With New Haven as a pilot site, Project Longevity coordinated the experience, expertise, and resources of law enforcement, social service providers, and community members to combat gun violence. Instead of sweeping through communities to stop, search, and question, Longevity focused on those identified by law enforcement in group or gang audits as being involved in violent street groups. Once identified, the partnership used call-ins—meetings between the project partnership and members of violent street groups—to disseminate a simple message: the gun violence must stop, there are social services for those who are willing to put the guns down, and there will be consequences for those who don’t.

The effect of this seemingly simple approach speaks for itself. A recent analysis of the effect of Project Longevity in New Haven by myself and my colleagues shows that Longevity is associated with a reduction of nearly 5 group member involved (GMI) shootings and homicides per month in New Haven.

Figure 2 – Monthly distribution of the shootings and homicides in New Haven and in Hartford before and during Project Longevity

Sierra Arevalo Fig 2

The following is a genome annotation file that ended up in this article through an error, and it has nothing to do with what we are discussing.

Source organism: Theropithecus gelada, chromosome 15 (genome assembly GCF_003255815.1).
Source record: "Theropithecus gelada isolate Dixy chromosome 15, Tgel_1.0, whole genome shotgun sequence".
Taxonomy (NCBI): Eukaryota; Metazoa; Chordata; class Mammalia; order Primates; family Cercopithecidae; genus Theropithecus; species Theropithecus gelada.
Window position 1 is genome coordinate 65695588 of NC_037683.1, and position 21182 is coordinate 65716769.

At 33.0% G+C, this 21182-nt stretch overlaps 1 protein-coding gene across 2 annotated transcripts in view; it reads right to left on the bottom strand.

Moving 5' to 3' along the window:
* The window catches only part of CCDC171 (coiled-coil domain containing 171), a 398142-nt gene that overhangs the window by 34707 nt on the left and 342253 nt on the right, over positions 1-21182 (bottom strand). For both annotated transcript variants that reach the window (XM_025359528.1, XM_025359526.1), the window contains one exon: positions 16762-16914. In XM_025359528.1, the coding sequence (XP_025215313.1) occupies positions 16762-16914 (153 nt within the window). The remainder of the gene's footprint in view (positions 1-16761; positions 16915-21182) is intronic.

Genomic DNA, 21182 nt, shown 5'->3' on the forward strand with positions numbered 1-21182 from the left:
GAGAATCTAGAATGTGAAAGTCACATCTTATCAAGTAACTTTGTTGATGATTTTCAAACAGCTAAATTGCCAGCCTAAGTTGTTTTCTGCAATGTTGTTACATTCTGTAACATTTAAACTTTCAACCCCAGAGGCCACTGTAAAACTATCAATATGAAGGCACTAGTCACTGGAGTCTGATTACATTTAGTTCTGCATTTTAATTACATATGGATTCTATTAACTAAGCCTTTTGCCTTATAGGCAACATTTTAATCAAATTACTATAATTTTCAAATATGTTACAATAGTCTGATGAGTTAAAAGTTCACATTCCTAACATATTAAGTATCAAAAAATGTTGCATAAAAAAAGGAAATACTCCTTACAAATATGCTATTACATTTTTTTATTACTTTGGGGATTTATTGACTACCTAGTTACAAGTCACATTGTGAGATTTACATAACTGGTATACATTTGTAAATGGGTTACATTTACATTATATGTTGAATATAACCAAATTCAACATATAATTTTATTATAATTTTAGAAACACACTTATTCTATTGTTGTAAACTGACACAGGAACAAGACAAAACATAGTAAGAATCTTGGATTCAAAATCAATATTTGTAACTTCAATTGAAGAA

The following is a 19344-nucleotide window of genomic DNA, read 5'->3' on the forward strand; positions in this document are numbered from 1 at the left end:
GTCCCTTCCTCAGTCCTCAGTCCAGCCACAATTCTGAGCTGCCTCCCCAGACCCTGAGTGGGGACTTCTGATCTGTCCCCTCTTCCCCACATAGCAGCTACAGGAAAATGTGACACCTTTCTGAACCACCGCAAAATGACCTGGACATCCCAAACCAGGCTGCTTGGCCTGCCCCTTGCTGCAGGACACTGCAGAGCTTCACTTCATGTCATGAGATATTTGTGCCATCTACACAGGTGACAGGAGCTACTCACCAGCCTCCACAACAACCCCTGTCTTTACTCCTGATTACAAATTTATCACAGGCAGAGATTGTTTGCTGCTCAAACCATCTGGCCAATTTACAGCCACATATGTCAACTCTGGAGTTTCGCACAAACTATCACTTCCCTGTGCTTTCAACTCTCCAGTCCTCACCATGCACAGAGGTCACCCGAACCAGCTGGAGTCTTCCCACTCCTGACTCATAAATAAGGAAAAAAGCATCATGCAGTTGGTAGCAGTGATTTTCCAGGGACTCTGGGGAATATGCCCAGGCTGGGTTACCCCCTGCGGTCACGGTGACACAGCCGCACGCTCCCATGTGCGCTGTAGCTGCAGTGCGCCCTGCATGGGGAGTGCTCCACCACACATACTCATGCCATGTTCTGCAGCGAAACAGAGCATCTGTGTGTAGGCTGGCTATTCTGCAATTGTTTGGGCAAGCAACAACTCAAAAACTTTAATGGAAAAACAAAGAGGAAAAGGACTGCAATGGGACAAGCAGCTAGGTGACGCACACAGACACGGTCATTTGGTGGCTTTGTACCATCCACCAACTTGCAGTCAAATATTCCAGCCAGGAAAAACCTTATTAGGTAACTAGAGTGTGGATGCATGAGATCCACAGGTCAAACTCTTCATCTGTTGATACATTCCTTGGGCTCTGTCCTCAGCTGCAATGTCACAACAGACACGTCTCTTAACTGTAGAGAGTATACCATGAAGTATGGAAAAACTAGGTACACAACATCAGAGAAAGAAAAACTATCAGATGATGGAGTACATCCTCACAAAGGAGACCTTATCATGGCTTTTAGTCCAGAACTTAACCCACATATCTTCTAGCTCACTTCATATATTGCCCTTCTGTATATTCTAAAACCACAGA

Importantly, we also account for a variety of potential counter-explanations for the effects shown. First, we demonstrate that what happened in New Haven is independent of any changes in gun violence in Hartford, CT, a city less than an hour north of New Haven. That is, we show that the reduction in GMI shootings and homicides did not happen in a similar city that did not have Longevity actively operating.

Additionally, our analysis checks whether or not the reduction in group member involved shootings is rooted in a broader decrease in group criminality. Using police arrest records that show two or more co-offenders for a given arrest, we show that while co-offenses increased over the course of our observations, the number of GMI shootings and homicides decreased. This suggests that the reduction in group member involved shootings is unrelated to general patterns in group crime.

All told, the results in New Haven are consistent with past assessments of focused deterrence programs in cities across the country; from major metropolitan areas like Los Angeles and Chicago, to smaller cities like Rockford, IL and High Point, NC, initiatives like Longevity have been effective in reducing the gun violence that has plagued inner-city communities for decades.